2021 is an important year for HBO Max given that Warner Bros. entire slate of films will debut simultaneously in theaters as well as on the streaming service. One of those film’s is April’s Mortal Kombatand it'll be interesting to see how the experiment pays off and the effects it has on the already struggling theater industry. There are also rumors that a live-action Harry Potter TV series might be in the works as well. 

Are you excited for Zack Snyder’s Justice League? Let us know in the comments! 

Hitman 3 DLC Is Coming (Eventually)

Hitman 3 just released a little over a week ago, and it is an excellent game by most reports (including ours). Not only does it provide all-new scenarios for Agent 47, but it also allows access to legacy content from the previous installments of Io Interactive's World of Assassination trilogy. With that wealth of options at your fingertips, you might be satisfied – but even if you are, Io Interactive is going to give you more anyway in the form of DLC.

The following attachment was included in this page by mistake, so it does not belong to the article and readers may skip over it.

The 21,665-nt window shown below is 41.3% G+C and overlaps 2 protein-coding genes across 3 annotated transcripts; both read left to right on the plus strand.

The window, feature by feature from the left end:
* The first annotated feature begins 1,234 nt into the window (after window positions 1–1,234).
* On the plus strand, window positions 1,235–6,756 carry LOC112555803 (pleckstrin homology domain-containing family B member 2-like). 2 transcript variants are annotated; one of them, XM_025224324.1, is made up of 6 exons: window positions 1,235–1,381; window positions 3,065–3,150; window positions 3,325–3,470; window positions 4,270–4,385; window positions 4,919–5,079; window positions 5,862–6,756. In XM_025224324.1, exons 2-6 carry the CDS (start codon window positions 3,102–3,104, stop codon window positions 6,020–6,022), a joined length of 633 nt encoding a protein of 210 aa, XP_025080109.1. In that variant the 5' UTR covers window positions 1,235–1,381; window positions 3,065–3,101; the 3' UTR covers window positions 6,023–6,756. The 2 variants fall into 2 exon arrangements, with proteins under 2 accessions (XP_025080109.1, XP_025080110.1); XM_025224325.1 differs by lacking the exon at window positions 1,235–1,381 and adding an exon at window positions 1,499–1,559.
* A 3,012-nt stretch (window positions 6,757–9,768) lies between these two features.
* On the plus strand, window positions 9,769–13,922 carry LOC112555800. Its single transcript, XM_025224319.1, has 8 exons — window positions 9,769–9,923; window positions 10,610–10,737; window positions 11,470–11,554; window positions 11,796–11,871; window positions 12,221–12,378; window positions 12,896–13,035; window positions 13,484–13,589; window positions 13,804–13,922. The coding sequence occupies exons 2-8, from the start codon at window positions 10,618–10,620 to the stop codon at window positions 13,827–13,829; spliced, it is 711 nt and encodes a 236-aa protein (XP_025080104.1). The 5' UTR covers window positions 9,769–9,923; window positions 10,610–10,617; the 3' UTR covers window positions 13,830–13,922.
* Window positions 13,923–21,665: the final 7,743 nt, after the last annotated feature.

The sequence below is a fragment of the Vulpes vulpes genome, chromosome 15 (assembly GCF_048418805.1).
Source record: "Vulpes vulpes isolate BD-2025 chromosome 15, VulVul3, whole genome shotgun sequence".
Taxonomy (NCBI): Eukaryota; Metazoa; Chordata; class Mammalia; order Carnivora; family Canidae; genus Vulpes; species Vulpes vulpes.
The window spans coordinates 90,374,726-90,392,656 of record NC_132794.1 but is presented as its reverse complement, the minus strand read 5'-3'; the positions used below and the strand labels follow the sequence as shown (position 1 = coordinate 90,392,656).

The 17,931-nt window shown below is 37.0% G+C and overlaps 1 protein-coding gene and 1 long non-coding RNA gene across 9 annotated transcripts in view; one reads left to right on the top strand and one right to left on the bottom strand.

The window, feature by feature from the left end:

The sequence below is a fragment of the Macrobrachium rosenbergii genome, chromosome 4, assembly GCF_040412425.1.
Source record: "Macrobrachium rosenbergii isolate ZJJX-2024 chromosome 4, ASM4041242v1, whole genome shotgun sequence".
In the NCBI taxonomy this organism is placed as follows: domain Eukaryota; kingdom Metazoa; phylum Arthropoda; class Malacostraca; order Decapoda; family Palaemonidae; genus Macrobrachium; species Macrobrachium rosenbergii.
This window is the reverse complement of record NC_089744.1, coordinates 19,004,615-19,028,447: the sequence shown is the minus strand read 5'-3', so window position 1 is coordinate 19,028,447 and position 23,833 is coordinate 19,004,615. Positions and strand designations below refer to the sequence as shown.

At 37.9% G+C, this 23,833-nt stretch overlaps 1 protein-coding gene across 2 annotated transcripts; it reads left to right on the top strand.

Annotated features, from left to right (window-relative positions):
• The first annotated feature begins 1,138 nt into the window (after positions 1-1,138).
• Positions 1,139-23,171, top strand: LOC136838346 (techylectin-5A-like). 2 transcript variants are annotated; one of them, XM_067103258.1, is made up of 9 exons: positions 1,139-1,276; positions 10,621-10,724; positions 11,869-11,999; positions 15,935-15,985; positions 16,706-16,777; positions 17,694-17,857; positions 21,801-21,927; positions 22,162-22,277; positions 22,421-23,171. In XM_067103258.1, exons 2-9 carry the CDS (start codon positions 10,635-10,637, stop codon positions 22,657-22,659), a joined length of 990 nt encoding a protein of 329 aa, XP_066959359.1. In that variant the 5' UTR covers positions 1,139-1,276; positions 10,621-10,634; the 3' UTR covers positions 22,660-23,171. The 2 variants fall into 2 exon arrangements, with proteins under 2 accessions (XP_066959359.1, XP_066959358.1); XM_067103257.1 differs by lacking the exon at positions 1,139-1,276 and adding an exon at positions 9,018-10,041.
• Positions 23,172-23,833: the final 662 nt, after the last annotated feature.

In a recent interview with The Gamer, Io Interactive clarified some of its plans for post-launch support of Hitman 3. And though it didn't reveal any specifics about what the DLC might be, the studio confirmed that it is in the works and discussed the overall approach.

"We are definitely going to be doing some DLC, but we haven’t defined what that is," executive producer Forest Swartout Large tells The Gamer. "I think for now we are not looking at new maps like the bank and the island. We’re more looking at using existing locations and reimagining them, twisting them."